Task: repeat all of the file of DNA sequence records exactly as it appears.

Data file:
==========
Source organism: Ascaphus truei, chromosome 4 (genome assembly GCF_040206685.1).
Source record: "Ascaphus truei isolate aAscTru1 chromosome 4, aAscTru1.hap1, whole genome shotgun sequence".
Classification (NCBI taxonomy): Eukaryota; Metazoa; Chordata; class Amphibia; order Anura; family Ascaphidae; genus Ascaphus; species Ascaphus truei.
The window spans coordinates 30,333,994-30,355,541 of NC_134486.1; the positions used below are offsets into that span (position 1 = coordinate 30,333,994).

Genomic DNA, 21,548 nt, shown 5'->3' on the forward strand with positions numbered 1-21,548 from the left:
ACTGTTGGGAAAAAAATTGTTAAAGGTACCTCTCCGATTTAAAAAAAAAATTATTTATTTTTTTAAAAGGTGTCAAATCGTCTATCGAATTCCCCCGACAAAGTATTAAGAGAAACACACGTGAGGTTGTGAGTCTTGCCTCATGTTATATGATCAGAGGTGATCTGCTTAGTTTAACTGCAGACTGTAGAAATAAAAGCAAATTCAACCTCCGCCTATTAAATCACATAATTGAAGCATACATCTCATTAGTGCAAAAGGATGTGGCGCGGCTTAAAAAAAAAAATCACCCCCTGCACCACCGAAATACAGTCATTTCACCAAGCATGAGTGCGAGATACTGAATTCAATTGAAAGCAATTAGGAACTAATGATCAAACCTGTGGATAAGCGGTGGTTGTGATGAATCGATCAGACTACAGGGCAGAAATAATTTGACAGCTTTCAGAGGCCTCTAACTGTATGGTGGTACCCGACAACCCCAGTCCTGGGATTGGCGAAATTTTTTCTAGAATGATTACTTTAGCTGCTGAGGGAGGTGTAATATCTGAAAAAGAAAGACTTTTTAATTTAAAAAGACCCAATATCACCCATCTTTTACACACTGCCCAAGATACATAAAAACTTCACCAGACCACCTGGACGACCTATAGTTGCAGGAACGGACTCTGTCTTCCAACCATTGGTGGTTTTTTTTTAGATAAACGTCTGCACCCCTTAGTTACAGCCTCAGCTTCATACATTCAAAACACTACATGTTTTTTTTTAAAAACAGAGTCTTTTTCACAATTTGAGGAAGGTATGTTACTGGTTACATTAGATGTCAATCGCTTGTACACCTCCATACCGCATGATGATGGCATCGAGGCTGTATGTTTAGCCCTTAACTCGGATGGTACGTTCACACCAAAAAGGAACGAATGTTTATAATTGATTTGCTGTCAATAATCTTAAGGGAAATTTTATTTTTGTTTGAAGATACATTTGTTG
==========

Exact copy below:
Source organism: Ascaphus truei, chromosome 4 (genome assembly GCF_040206685.1).
Source record: "Ascaphus truei isolate aAscTru1 chromosome 4, aAscTru1.hap1, whole genome shotgun sequence".
Classification (NCBI taxonomy): Eukaryota; Metazoa; Chordata; class Amphibia; order Anura; family Ascaphidae; genus Ascaphus; species Ascaphus truei.
The window spans coordinates 30,333,994-30,355,541 of NC_134486.1; the positions used below are offsets into that span (position 1 = coordinate 30,333,994).

Genomic DNA, 21,548 nt, shown 5'->3' on the forward strand with positions numbered 1-21,548 from the left:
ACTGTTGGGAAAAAAATTGTTAAAGGTACCTCTCCGATTTAAAAAAAAAATTATTTATTTTTTTAAAAGGTGTCAAATCGTCTATCGAATTCCCCCGACAAAGTATTAAGAGAAACACACGTGAGGTTGTGAGTCTTGCCTCATGTTATATGATCAGAGGTGATCTGCTTAGTTTAACTGCAGACTGTAGAAATAAAAGCAAATTCAACCTCCGCCTATTAAATCACATAATTGAAGCATACATCTCATTAGTGCAAAAGGATGTGGCGCGGCTTAAAAAAAAAAATCACCCCCTGCACCACCGAAATACAGTCATTTCACCAAGCATGAGTGCGAGATACTGAATTCAATTGAAAGCAATTAGGAACTAATGATCAAACCTGTGGATAAGCGGTGGTTGTGATGAATCGATCAGACTACAGGGCAGAAATAATTTGACAGCTTTCAGAGGCCTCTAACTGTATGGTGGTACCCGACAACCCCAGTCCTGGGATTGGCGAAATTTTTTCTAGAATGATTACTTTAGCTGCTGAGGGAGGTGTAATATCTGAAAAAGAAAGACTTTTTAATTTAAAAAGACCCAATATCACCCATCTTTTACACACTGCCCAAGATACATAAAAACTTCACCAGACCACCTGGACGACCTATAGTTGCAGGAACGGACTCTGTCTTCCAACCATTGGTGGTTTTTTTTTAGATAAACGTCTGCACCCCTTAGTTACAGCCTCAGCTTCATACATTCAAAACACTACATGTTTTTTTTTAAAAACAGAGTCTTTTTCACAATTTGAGGAAGGTATGTTACTGGTTACATTAGATGTCAATCGCTTGTACACCTCCATACCGCATGATGATGGCATCGAGGCTGTATGTTTAGCCCTTAACTCGGATGGTACGTTCACACCAAAAAGGAACGAATGTTTATAATTGATTTGCTGTCAATAATCTTAAGGGAAATTTTATTTTTGTTTGAAGATACATTTGTTG